Now Eardulph determined to return east, and I knew that I must at last bid farewell to these good men. For despite the storm the lust of the sea was upon me, and I might now in no way set my back to the waves. Great was my sorrow at the parting. Witmaer bade me take the books that he and Herefrid had made, charging me that I should find their true origins and worth, if this might be done. And I was nothing loathe to swear this to my friend. But my first desire was the sea, and straightly I joined some good folk who worked about those waters. For three years I laboured to master all that I might of the tides and the winds. Yet ever within me burned the desire to sail the waters that Déor my father knew, and to find if I might the Hundred Isles for which I was named. Of these the folk that I met could tell me little, except that they lay far beyond Hibernia in the South. And so of them also I took my leave.


Of my journeys there is little to write, save that my way was long and often hard, travelling both by land and sea. After much adventure I came at last to Countesbury in the ancient realm of Dumnonia, that men now call Wessex. At first I was treated strangely, but they received me more kindly after hearing my tale, and how my father was of their people. Widely throughout that country I travelled, but mostly by the coast and ever westward, answering still as it seemed the call of my heart. Many elven folk I met upon the road or beside the sea, for nowhere else in all of Britain that was at war could they dwell at peace in those days. Here men knew the elves and feared them not, though only beyond the great river dwelt the two kindreds together. Elsewhere men watched them pass westward through their lands, knowing not surely whence they came or whither they would go.

From the elves I learned much concerning the waning of their people, and of the passage across the Sea that they still may make, forsaking these lands of men for the Lonely Isle, and for the Blessed Realm beyond. From them first I heard true tale of Súli, land of my mother's birth, whence at times those fay ships depart still into the West. Little would men speak of Súli, save strange tales of the folk that dwelt there, that they were the last of the race of Lionesse, that vanished once beneath the waves. But out of that country my mother Éadgifu came, and of their blood I was born. So I travelled on, and came at last to Belerium against the sea. There I sought for one who might carry me across the waves to Súli, and one Brytta ordained to take me there. Short enough was the crossing, but for all my seacraft I might not surely have ventured there alone, for wild currents strove ever to break our small boat across the rocks. But since boyhood had Brytta worked those waters, and in little time we came to land.

Happy I was to have reached my journey's end. And now for four years I have lived upon Súli amongst her people, men and elves. And I have known such peace as was not mine since boyhood beneath the elms of Mindon Gwar before the Northmen came. Through all my wanderings I had kept safe the books entrusted to me by Witmaer at our parting, and now at last I determined to learn their true worth and meaning. The elves have taught me much concerning the history and lore of the elder days, and of the Ages of Men. With their aid I have long laboured to restore these works, correcting the innocent errors of Herefrid and Witmaer, and also the ruder mischiefs of lesser men. For surely the great book that came to Lindisfarne was corrupt, though now the true wisdom is restored. Rightly I have set against each of the Visions of Romendil its commentary, and a new image after the likeness of the old, which Witmaer described to me, who translated those ancient works. And these pictures that surpass the craft of men the elves of Súli have made.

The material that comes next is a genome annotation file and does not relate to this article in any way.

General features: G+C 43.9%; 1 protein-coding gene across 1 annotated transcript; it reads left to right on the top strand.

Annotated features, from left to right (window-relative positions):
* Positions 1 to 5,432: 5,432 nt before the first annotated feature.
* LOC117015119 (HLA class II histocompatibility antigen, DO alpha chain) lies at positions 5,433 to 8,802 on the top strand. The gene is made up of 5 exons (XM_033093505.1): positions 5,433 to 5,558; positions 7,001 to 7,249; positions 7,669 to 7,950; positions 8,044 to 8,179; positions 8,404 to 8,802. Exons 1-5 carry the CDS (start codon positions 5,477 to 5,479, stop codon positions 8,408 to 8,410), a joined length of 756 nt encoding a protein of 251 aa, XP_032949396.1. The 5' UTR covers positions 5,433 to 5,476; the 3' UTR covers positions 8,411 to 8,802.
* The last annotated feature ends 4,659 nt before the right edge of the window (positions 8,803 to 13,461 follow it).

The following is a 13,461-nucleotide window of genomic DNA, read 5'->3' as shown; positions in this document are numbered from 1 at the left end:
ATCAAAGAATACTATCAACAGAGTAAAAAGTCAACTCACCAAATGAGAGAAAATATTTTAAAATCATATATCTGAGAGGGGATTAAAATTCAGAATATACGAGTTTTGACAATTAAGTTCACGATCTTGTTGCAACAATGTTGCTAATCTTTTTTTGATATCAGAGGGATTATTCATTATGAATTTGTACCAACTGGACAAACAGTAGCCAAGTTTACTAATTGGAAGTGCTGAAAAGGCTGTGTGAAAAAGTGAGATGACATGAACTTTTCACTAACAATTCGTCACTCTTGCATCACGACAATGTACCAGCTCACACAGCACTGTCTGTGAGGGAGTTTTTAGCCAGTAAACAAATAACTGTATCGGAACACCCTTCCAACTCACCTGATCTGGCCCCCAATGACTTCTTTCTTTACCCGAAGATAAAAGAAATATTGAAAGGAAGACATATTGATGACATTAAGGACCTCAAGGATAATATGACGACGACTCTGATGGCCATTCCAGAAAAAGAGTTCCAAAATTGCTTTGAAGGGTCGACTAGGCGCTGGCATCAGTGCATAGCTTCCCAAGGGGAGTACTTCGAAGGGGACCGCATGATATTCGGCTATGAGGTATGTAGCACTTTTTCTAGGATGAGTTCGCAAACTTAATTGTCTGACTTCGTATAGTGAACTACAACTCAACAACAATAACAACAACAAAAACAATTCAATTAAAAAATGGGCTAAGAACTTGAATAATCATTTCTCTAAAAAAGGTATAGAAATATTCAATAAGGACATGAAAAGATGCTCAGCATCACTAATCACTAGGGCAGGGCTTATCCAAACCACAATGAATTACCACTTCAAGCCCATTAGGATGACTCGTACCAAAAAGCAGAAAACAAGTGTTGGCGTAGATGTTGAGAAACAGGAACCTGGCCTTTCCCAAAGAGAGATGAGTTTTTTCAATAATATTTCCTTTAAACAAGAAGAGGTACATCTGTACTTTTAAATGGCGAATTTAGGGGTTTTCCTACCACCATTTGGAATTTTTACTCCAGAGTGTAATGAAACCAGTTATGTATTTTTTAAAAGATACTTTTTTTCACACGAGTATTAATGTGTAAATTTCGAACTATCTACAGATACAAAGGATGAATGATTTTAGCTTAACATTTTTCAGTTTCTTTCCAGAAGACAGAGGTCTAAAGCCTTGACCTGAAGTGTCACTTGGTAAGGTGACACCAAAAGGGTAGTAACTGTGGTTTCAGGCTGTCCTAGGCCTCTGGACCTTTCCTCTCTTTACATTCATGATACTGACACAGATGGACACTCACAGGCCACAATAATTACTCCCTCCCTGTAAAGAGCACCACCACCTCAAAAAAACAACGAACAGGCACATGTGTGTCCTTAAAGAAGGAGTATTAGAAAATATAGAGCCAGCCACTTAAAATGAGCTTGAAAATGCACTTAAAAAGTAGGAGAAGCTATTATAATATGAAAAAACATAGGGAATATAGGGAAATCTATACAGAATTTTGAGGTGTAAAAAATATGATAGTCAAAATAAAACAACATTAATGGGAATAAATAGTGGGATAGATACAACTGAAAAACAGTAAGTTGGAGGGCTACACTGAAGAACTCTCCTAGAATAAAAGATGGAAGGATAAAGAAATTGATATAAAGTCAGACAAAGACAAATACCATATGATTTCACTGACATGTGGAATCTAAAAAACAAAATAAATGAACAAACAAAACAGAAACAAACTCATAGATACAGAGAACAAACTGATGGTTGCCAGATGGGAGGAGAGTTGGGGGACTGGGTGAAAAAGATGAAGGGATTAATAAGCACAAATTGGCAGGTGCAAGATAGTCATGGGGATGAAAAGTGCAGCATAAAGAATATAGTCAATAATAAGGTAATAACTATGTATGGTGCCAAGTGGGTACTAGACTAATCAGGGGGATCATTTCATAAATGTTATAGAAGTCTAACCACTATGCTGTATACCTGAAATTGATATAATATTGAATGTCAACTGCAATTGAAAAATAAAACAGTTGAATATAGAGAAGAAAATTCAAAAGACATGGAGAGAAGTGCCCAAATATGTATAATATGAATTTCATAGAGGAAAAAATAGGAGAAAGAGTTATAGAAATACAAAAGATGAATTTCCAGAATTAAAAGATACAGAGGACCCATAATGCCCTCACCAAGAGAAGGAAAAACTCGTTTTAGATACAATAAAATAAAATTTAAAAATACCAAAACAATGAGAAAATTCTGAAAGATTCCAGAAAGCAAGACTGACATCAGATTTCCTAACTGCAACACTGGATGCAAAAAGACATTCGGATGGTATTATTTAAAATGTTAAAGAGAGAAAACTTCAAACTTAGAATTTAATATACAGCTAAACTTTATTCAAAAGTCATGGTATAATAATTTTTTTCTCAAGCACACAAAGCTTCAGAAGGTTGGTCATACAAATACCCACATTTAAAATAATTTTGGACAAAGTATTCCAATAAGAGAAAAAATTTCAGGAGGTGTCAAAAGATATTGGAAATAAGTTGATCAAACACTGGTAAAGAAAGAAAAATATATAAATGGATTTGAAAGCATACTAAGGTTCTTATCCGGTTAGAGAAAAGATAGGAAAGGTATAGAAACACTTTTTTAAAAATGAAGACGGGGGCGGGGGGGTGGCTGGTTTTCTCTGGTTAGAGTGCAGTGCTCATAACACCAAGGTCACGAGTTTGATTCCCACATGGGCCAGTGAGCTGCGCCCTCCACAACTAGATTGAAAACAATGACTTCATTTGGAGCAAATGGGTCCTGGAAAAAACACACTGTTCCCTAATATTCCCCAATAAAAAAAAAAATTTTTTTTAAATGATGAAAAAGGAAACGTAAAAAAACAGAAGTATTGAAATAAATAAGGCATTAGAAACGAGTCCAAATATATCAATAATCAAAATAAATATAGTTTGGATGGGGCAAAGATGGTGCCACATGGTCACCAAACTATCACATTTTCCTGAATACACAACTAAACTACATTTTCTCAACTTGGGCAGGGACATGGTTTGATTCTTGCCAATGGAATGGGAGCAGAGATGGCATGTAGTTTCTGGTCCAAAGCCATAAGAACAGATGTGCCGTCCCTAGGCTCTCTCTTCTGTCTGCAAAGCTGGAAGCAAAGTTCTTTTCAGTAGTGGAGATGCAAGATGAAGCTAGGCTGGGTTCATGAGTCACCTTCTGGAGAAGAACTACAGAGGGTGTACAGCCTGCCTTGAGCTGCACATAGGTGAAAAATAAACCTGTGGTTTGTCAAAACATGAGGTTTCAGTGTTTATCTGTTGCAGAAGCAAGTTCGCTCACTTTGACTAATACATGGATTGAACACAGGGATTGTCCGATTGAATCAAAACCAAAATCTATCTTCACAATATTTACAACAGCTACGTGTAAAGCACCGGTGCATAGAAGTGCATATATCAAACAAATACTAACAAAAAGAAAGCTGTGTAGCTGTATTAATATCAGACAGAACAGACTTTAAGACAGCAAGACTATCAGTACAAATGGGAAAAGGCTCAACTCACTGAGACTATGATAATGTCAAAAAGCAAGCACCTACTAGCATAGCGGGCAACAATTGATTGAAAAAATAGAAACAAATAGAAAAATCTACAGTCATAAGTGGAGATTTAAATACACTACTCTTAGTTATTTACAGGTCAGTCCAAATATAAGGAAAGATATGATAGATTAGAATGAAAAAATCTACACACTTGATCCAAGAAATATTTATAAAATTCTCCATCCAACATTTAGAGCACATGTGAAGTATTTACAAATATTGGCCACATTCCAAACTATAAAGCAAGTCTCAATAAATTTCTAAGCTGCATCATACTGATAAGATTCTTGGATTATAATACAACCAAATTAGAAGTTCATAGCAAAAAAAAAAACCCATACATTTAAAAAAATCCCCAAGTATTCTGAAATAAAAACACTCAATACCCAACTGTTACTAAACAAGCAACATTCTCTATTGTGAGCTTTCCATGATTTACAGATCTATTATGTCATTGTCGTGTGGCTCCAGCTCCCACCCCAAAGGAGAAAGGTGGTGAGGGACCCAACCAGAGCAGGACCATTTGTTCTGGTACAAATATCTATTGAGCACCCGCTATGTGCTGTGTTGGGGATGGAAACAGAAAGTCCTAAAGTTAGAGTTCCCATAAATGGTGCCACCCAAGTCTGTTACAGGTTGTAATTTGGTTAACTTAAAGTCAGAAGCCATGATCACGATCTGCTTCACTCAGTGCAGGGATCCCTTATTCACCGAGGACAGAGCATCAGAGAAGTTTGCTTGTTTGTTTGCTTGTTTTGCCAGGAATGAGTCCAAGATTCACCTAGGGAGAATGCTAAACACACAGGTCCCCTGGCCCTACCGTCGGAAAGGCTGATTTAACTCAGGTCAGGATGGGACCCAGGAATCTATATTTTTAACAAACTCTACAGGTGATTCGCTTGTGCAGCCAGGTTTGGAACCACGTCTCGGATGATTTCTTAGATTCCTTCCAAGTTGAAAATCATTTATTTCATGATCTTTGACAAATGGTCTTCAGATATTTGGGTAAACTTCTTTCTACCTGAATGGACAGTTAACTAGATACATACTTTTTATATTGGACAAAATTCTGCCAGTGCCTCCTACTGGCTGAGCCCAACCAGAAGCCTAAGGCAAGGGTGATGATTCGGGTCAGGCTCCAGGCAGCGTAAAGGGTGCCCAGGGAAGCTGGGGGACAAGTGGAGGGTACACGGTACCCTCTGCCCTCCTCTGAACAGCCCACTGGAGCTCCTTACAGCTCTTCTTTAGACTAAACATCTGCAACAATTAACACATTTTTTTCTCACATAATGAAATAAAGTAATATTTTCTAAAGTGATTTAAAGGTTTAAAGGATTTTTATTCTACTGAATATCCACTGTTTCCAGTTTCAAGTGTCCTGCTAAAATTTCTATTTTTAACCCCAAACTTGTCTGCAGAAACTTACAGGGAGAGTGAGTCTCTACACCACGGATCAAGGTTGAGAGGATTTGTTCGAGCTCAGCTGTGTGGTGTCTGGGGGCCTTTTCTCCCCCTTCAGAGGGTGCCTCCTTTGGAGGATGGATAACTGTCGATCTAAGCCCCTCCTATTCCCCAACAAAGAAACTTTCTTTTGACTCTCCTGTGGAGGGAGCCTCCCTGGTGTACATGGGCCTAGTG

Thus wrote Hundred called Elf-friend of his early life & how he was taken by the Danes & lived amongst the holy brothers of Lindisfarne & how by dint of long labour he brought to this place the great books out of the North. These by his skill he wrote anew into this book that is the treasure of this isle, kept against his return out of the west. But the Grey & the Green Books of Lindisfarne went with Hundred across the sea. This I write in the year of the Incarnation of our Lord cmxv.

Preface : Discussion : References : Appendix


Hundred reports that the source of the texts he compiled was 'a book in a strange tongue' which came to the island monastery of Lindisfarne 'in the years Finan was bishop of that place,' that is between 651 and 661 CE. Whence the book came we are not told. Indeed, Hundred states that Witmaer, the monk of Lindisfarne who translated part of the work into Old English, himself knew nothing of its origins.

Finan succeeded Aidan to the episcopal see of Lindisfarne in the year 651 CE, and was instrumental in the dissemination of the church throughout Anglo-Saxon England. He baptized Peada prince of Mercia and the East Saxon king Sigebert, whose realm extended over what is now Essex. During the years of Finan's office the influence of Lindisfarne extended as far south as London, eclipsing even that of Canterbury.(2) The 'ancient book' might thus have come to Lindisfarne from almost anywhere. Manuscripts would certainly have arrived from Ireland and Scotland, via the community at Iona. Other works would have been bought on visits abroad, gifted to the monastery, exchanged for other works or loaned for copying. We should ask, however, where such a book might logically have originated.